available languages: english May 5, 2017

More than 130 students from different Ukrainian cities attended our lectures on the Ukrainian reform process. Below are four questions, which were answered by DRI-invited experts.

  1. Reform of the Central Election Committee – how to restore trust in the CEC? (Lecture by Andriy Magera, Deputy Chairman of the CEC, Kyiv)
  • Open competition for the CEC could be an innovation for Ukraine, allowing a fair assessment of qualifications and professional merits. It will strengthen integrity and increase public confidence in the body.
  • Despite this free competition, proportional representation of all parliamentarian fractions should be kept in place.
  • CEC members’ mandates should not be linked with MPs’ mandates.

  1. Is it possible to implement decentralisation without constitutional amendments? (Lecture by Yaryna Zhurba, expert on constitutional law and decentralisation, Vinnytsya)
  • Having failed to gain sufficient support, the constitutional amendments concerning decentralisation were removed from the parliamentary agenda. However, the 2014 decentralisation reform process continues to be implemented based on the current law, and there are 366 newly amalgamated territorial communities.
  • The financial and institutional capacities of the councils and administrations where the communities are not amalgamated would suffice only to replace light bulbs in their premises.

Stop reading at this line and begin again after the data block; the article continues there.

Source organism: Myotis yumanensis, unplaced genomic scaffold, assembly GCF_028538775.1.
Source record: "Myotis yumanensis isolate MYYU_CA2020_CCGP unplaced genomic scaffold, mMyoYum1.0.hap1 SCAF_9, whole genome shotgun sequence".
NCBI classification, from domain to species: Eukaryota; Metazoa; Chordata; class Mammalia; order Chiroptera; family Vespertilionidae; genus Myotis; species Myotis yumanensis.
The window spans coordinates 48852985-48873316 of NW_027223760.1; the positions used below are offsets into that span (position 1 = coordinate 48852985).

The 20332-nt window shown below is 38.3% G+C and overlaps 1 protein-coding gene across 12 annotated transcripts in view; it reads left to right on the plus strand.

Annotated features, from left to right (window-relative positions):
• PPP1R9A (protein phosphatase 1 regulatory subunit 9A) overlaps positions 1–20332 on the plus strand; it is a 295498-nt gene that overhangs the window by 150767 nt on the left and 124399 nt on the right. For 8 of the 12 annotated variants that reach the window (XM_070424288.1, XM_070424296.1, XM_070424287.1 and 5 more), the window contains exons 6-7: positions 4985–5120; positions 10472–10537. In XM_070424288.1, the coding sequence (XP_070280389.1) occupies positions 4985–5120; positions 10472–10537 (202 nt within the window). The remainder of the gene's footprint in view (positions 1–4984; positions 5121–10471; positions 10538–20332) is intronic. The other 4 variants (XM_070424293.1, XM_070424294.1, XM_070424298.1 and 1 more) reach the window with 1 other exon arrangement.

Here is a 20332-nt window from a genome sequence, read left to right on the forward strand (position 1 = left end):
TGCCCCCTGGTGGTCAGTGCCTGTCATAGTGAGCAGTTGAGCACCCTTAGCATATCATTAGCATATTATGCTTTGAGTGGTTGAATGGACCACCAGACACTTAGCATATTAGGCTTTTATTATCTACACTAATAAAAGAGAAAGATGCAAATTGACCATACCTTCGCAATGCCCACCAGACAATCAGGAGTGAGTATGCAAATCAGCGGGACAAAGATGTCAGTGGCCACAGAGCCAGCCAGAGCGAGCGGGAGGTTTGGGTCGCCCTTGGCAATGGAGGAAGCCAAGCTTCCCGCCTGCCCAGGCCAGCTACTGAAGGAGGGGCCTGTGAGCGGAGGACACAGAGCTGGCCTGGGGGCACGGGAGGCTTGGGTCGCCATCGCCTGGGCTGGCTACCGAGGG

• New draft amendments of the Constitution are necessary to ensure that the reform process’ progress and revise the powers of local authorities.

“Financial and institutional capacities of the councils and administrations where the communities are not amalgamated would suffice only to replace light bulbs in their premises.”

  1.  Legal concept of human rights – do we need a revision? (Lecture by Anton Lovin, DRI Senior Legal Advisor, Kharkiv)
  • Despite the extensive human rights chapter in the Ukrainian Constitution, members of the Constitutional Commission are discussing possible amendments regarding the right to possess firearms, same-sex marriages and partnerships, and anti-discrimination amendments.
  • When discussing amendments, the law-makers refer to the concept of human rights enshrined in the international conventions to which Ukraine is committed.
  • The biggest challenge is to monitor that the concept is not misused for political purposes.

  1. What is the current status of the reform to the Constitutional Court? (Lecture by Anton Lovin, DRI Senior Legal Advisor, Kyiv)
  • The constitutional amendments regarding the judiciary do not provide new rules for selecting judges.
  • An open competition procedure should be established by a law.
  • The new law has to regulate the selection of judges and the constitutional complaint procedure.
  • The law-makers should consider engaging civil society in the selection of judges for the Constitutional Court. The Public Council of Integrity is a positive example of civil society involvement in the selection of judges for the Supreme Court.

“Financial and institutional capacities of the councils and administrations where the communities are not amalgamated would suffice only to replace light bulbs in their premises.” (1)